Overview.

Logic and Inference.

Monotonic and Nonmonotonic Rules.

Descriptive Logic.

Inference Engines.

RDF Inference Engine.

Conclusion.

Exercises.

Interlude #8: Machines and Rules.

9 Semantic Web Rule Language.

Overview.

Rule Systems.

Rule Languages.

Semantic Web Rule Language.

Conclusion.

Exercise.

Interlude #9: Machines and Language.

10 Semantic Web Applications.

Overview.

Semantic Web Applications.

Semantic Web Services.

Semantic Search.

e-Learning.

Semantic Bioinformatics.

Enterprise Application Integration.

Knowledge Base.

Conclusion.

Exercise.

Interlude #10: Distributed Intelligence.

11 Web Ontology Language for Services.

Overview.

XML-based Web Services.

Next Generation Web Services.

Creating an OWL-S Ontology for Web Services.

Conclusion.

Exercises.

Interlude #11: The Semantic Web.

12 Semantic Search Technology.

Overview.

Search Engines.

Semantic Search.

Semantic Search Technology.

Web Search Agents.

Semantic Methods.

Latent Semantic Index Search.

TAP.

Swoogle.

Conclusion.

Exercises.

Interlude #12: The Halting Problem.

13 Semantic Patterns and Adaptive Software.

Overview.

Patterns in Software Design.

Pattern Frame.

Semantic Patterns.

Self-Organizing and Adaptive Software.

Conclusion.

Exercise.

Interlude #13: The Semantic Web and Rules.

14 Semantic Tools.

Overview.

Semantic Tools.

Semantic Web Services Tools.

Conclusion.

Exercise.

Interlude #14: The Semantic Web and Language.

15 Challenges and Opportunities.

Overview.

Semantic Doubts.

Semantic Opportunities.

The Challenges.

Balancing Proprietary and Open Standards.

Conclusion.

Interlude #15: The Semantic Web and Zeno’s Paradox.

Bibliography.

Glossary.

Acronyms.

Index.

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Sort by: Showing all of 2 Customer Reviews
  • Anonymous

    Posted November 7, 2006

    Thinking about Web Science

    This is a fun to read and instructional computer science textbook. Although the target audience for this book is most likely those interested and well versed in computer science, I believe casual readers interested in the leading edge of Web Science can benefit from reading this book. I believe that my time spent reading Thinking on the Web, was well worth the effort. I learned a great deal and was entertained. This book necessarily presents the very technical terminology of Web ontology with code examples. The authors' style lets one move through these important but usually dull sections as it emphasizes concepts behind the Web and how humans and computers can improve the management of information. Philosophical arguments (e.g. How We Think, What is Intelligence. What is Logic) are interlaced between the technical presentations. At the end of each chapter, two real-life like fictional college students continue an informal running dialog to debate and discuss the efficacy of the presented concepts. These characters often offer different opinions. The book presents the history of the Web starting with the early contributions of Berners-Lee, Gödel, and Turing. The present status of the Web and its limitations are described. I learned the concepts behind Google and other Web search engines. The authors present the technical reasons why surfing the Web and locating relevant information can be frustrating. The authors offer advanced Semantic Web software techniques with their challenges and potential limitations. What is Thinking, and how we think and organize our thoughts and data, are examined throughout this book. Understanding how we think can be a prelude to the application of artificial intelligence (AI). The authors discuss how one starts to recognizes a truly smart machine. The authors present advanced concepts, tools, and challenges to apply AI to enhance the Web experience. The book contains many references to additional Semantic Web resources, developers, and tools for further reading. Many of these are located on the Web. Some of the references are adjuncts to the text.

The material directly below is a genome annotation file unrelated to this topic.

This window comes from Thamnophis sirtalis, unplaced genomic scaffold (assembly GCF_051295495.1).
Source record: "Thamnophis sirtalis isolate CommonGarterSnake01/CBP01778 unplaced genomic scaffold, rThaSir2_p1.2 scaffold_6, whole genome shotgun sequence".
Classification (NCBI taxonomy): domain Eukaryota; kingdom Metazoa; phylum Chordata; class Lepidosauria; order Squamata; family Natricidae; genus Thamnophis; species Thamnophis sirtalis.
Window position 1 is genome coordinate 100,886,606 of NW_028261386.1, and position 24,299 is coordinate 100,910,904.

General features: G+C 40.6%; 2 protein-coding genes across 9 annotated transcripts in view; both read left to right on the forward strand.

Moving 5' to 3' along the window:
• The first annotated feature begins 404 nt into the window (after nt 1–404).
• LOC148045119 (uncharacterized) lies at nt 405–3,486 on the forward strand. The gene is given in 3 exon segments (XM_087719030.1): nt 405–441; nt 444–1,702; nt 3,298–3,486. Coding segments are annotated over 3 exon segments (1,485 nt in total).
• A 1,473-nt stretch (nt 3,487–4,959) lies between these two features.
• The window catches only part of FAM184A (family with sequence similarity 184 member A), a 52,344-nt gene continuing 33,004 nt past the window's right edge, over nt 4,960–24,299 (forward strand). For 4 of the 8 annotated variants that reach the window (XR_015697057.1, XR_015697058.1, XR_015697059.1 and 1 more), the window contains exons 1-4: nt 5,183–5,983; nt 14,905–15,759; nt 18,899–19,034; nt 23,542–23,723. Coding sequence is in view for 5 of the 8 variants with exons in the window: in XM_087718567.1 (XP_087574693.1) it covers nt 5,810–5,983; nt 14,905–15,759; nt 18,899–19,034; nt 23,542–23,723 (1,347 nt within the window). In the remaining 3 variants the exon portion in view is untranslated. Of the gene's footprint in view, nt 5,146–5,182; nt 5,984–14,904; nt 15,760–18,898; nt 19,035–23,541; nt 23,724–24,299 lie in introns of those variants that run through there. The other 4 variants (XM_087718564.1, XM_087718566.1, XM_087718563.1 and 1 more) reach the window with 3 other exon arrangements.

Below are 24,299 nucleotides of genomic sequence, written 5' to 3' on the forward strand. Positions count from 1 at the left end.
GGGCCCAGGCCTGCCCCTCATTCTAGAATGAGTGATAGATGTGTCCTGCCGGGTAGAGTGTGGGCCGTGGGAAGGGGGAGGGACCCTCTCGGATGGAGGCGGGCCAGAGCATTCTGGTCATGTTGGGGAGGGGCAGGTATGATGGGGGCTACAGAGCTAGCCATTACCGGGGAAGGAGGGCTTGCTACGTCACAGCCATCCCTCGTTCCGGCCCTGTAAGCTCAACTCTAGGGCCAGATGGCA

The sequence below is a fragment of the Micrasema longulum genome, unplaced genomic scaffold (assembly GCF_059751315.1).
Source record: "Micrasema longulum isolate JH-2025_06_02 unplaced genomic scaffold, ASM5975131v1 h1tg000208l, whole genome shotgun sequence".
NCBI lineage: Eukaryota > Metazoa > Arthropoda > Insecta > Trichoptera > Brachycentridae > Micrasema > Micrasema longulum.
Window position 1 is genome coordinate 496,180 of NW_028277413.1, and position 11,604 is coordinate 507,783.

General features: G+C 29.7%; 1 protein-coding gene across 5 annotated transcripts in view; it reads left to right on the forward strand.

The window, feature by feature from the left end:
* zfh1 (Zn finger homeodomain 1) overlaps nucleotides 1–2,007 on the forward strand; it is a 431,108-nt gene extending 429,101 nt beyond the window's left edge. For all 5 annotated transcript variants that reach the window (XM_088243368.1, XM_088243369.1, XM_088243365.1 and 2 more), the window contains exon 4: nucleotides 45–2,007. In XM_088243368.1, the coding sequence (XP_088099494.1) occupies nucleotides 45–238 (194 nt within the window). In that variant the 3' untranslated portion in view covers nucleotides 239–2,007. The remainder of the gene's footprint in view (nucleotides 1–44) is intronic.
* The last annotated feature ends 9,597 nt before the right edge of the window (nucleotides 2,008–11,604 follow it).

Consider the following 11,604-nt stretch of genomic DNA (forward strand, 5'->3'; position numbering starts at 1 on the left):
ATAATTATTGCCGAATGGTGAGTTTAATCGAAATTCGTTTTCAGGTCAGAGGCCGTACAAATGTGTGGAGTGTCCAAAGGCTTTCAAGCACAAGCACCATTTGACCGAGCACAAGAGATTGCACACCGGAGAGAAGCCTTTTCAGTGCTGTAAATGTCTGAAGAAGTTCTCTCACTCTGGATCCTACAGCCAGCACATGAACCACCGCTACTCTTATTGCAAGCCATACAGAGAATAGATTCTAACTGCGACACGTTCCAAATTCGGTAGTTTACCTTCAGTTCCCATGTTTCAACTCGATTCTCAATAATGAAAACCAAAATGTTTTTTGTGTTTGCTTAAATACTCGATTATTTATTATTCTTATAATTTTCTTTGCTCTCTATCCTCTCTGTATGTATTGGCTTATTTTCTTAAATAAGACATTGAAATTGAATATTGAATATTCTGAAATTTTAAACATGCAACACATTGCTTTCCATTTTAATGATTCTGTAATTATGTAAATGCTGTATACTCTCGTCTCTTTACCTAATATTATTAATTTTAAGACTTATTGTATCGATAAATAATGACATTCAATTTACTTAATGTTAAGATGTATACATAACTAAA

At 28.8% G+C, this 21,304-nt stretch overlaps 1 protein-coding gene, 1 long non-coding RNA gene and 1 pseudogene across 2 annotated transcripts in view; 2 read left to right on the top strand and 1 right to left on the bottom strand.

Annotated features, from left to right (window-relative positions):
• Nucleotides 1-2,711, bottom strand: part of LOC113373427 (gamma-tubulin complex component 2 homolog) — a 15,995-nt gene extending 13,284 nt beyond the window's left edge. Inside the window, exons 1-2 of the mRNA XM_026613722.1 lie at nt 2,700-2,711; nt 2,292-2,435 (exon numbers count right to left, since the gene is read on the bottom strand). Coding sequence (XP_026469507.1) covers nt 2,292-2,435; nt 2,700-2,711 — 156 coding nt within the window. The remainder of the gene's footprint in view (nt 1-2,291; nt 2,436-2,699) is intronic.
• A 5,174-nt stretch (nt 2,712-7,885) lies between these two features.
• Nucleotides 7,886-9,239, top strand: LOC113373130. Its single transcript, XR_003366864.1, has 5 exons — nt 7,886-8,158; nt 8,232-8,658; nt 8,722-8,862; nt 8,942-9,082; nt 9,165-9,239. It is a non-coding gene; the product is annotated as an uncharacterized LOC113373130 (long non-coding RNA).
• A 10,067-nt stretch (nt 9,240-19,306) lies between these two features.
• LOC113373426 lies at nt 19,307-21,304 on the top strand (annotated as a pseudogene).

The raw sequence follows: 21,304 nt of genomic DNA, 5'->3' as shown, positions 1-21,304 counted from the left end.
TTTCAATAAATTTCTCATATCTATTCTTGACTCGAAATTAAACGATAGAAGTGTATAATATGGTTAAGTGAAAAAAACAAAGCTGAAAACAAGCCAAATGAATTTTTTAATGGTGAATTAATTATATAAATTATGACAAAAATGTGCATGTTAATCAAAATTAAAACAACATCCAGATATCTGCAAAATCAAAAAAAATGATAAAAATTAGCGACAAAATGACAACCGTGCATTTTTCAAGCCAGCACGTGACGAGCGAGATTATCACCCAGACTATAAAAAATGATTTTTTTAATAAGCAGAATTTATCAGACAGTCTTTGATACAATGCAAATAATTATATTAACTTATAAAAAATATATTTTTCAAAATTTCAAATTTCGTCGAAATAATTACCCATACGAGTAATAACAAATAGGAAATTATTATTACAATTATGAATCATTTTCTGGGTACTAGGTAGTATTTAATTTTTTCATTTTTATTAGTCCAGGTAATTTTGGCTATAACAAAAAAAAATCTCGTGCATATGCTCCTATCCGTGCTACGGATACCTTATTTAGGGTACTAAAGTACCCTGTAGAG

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  • Anonymous

    Posted October 30, 2006

    Machine Intelligence presented intelligently

    I liked this book. It actually had three distinctive features: First, the general presentation of the pioneers Berners-Lee, Godel and Turing with the key questions they posed was well done. Second, the chapters on ontology engineering, RDF, and OWL were instructive and had good examples. I found the chapters on semantic search and sematic services particularly interesting. Third, the interludes consisted of several pages of debate in-between chapters. I particularly enjoyed the interludes - these short debates between two fictitious characters crystallized many issues dealing with AI, thinking and intelligence as they emerged from the chapter material. They were presented with humor and high spirits, but the arguments seemed well-founded and balanced. They included amusing backdrops, such as, the characters playing a chess match while discussing the tournament between Gary Kasparov and IBM's Deep Blue computer

    Was this review helpful? Yes  No   Report this review